For more about Jan, check out her book Back from Obesity, or scroll on down over at the Cranky Fitness Info Page, which mysteriously depublished itself for a while but seems to have returned. --Crabby
Heigh-ho Silver, away!
I was always looking for fun and creative ways to get more exercise as I took years to work my weight down from 396 to 144. High on my list of “someday I’m gonna be able to do this again” was horseback riding.
As a teen, I’d ridden horses with my country cousins, so I was well aware how much core muscle strength it took just to stay upright. I figured I’d probably be brave enough, and fit enough, to mount up again once I got under 200 pounds.
The Universe, however, had other ideas. The Universe thought it would be funny as hell to see me astride a powerful equine long before I deemed myself “ready.”
“Auntie! Auntie!” My 10-year-old niece bounded across the front yard of her family’s beach cabin and met me at my car door. “We’re going to go ride horses on the beach! Wanna go with us?”
I looked into the bright blue eyes of my darling niece (a.k.a. MDN) as I gave her a great big bear hug. How could I refuse her anything she asked? I took a deep breath. “Sure,” I said, “I’d love to.”
My sister, niece and I approached the registration table, money in hand. The woman in charge surveyed the three of us, top to bottom and back again. Her eyes came to a stop on me. “Our horses don’t carry more than 220 pounds,” she said pointedly.
A fast flush took over my entire neck and face. “Then I guess that lets me out,” I said honestly, knowing I’d tipped the scale that morning at 265. My sister is a few inches taller than me, and I had no idea what she weighed at the time.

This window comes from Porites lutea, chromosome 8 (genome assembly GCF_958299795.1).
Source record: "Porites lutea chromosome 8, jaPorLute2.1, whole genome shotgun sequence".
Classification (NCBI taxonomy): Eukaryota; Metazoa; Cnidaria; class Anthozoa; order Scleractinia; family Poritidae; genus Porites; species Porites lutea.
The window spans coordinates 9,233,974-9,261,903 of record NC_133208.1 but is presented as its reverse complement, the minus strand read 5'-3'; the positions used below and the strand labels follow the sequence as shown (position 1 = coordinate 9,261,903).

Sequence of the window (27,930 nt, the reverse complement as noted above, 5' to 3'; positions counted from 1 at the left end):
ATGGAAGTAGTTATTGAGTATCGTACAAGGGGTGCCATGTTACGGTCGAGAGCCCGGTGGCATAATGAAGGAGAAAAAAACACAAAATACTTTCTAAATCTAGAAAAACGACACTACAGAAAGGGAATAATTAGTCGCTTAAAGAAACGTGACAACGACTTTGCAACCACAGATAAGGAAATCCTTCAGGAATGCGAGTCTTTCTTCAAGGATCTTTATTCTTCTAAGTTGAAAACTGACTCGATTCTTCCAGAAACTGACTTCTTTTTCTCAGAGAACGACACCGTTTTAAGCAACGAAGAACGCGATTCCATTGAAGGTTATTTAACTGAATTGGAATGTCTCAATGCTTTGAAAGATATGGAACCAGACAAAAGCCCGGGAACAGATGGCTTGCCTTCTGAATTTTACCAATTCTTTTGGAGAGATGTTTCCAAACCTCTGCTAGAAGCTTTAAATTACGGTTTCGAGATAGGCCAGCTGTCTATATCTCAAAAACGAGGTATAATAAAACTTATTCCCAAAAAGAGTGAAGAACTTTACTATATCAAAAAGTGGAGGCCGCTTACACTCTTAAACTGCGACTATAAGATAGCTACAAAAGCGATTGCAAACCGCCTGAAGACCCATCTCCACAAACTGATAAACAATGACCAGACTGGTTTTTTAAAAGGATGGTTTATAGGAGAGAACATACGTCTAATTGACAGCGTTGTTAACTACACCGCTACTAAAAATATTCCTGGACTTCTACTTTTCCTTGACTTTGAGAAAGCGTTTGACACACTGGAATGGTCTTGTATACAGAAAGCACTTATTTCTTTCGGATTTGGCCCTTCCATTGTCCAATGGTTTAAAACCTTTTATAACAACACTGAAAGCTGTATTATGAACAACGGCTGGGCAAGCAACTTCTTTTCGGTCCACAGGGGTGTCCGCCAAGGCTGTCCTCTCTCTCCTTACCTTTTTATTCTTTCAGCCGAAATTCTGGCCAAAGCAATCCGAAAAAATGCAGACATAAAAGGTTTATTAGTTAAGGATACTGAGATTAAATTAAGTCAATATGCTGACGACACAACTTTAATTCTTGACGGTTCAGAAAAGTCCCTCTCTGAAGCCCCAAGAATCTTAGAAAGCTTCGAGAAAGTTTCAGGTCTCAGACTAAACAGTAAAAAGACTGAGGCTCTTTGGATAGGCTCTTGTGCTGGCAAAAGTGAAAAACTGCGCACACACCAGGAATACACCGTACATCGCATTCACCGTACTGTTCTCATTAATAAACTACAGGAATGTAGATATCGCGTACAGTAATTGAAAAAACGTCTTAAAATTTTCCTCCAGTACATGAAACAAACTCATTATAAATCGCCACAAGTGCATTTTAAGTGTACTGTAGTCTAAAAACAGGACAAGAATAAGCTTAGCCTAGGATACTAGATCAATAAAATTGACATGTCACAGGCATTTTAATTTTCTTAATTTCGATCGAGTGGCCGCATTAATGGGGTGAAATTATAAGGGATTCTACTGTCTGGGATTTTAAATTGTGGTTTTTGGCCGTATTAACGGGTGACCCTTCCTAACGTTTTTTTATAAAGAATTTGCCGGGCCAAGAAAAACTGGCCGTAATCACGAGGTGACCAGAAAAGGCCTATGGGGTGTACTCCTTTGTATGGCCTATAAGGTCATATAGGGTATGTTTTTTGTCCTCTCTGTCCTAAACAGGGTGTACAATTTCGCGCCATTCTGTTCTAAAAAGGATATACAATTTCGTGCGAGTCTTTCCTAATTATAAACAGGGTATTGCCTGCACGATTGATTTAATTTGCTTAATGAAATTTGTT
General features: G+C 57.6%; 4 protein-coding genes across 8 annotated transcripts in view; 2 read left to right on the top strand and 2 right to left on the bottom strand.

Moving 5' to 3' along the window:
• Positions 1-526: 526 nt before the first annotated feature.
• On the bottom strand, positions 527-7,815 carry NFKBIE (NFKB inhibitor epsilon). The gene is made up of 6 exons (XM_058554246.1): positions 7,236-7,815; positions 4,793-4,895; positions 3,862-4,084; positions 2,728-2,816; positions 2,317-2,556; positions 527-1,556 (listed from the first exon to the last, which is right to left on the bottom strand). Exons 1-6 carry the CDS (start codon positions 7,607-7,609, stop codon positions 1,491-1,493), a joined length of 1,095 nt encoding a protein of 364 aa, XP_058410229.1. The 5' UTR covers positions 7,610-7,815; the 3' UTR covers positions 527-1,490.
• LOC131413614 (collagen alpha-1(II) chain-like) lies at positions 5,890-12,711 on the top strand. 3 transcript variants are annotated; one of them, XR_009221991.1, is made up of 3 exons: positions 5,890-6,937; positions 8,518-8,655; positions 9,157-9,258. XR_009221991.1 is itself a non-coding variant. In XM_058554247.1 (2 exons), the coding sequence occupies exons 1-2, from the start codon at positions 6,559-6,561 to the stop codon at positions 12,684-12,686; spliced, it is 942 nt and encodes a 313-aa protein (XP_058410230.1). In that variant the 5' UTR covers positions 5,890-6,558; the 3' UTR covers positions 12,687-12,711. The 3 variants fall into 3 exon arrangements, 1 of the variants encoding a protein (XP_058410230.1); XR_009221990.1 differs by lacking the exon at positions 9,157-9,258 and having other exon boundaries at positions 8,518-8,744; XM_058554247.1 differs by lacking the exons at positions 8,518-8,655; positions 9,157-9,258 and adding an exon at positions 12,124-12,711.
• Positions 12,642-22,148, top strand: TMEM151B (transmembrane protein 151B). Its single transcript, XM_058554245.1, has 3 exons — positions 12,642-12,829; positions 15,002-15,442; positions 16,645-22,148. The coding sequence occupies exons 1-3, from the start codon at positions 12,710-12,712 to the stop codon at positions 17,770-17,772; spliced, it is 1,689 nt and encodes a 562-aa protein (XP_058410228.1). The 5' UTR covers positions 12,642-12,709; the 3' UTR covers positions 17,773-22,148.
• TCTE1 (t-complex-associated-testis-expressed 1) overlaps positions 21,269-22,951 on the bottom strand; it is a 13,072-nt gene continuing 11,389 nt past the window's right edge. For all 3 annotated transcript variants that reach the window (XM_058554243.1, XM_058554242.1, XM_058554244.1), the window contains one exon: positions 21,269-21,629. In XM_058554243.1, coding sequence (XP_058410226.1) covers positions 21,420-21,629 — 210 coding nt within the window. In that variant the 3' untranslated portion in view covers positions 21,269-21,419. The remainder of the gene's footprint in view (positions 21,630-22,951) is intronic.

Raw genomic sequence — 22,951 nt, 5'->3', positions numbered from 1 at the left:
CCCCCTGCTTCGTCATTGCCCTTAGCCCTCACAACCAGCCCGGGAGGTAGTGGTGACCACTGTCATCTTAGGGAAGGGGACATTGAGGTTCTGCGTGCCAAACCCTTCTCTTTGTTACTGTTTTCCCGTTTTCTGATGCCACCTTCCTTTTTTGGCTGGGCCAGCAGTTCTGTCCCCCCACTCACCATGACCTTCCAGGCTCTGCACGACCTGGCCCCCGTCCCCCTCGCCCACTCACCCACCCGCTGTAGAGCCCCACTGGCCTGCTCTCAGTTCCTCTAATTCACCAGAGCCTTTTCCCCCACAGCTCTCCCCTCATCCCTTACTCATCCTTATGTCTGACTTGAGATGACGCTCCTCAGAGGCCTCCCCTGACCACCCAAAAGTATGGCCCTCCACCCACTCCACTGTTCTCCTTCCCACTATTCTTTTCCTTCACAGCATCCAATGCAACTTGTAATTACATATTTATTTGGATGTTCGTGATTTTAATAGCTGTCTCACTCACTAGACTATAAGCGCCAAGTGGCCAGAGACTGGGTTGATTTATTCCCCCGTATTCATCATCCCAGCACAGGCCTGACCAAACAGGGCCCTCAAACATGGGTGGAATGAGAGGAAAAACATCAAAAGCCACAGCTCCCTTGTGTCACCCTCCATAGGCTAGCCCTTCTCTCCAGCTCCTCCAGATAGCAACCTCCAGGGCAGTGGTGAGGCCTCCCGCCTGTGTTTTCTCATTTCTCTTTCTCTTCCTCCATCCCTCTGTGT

“That lets me out too,” she admitted. She took her daughter by the hand. “I think we should go check out one of the other horse rental places.”
At our second stop we asked before they could embarrass us if there was a size restriction. The woman there quickly surveyed us and said, “We have some larger horses for larger people. I don’t see a problem here.”
I let go the breath I’d been holding and we began filling out the liability release forms. “Horseback riding is classified as a Rugged Adventure Recreational Sport Activity,” the form stated. “According to NEISS (National Electronic Injury Surveillance Systems), horse activities rank 64th among injuries resulting in a stay at U.S. Hospitals. Related injuries can be severe, and may have lasting residual effects.”
Did I really want to do this? I glanced at MDN. She was happily initialing all 12 of the individual release clauses, including the waiver for wearing a helmet. I certainly didn’t want to disappointment her, yet I also didn’t want to put myself in a position to foolhardily endanger myself based on the size of my ego.
“How long have you been renting horses on the beach?” I casually asked the woman in charge.
“Seven years,” she said. “And there’s never been an injury,” she added, anticipating my next question.
I completed the form and joined the group being paired with their mounts. Naturally, they gave me one of the significantly larger horses. Fair enough. But this horse was so large I felt compelled to ask where they kept the beer truck it usually pulled.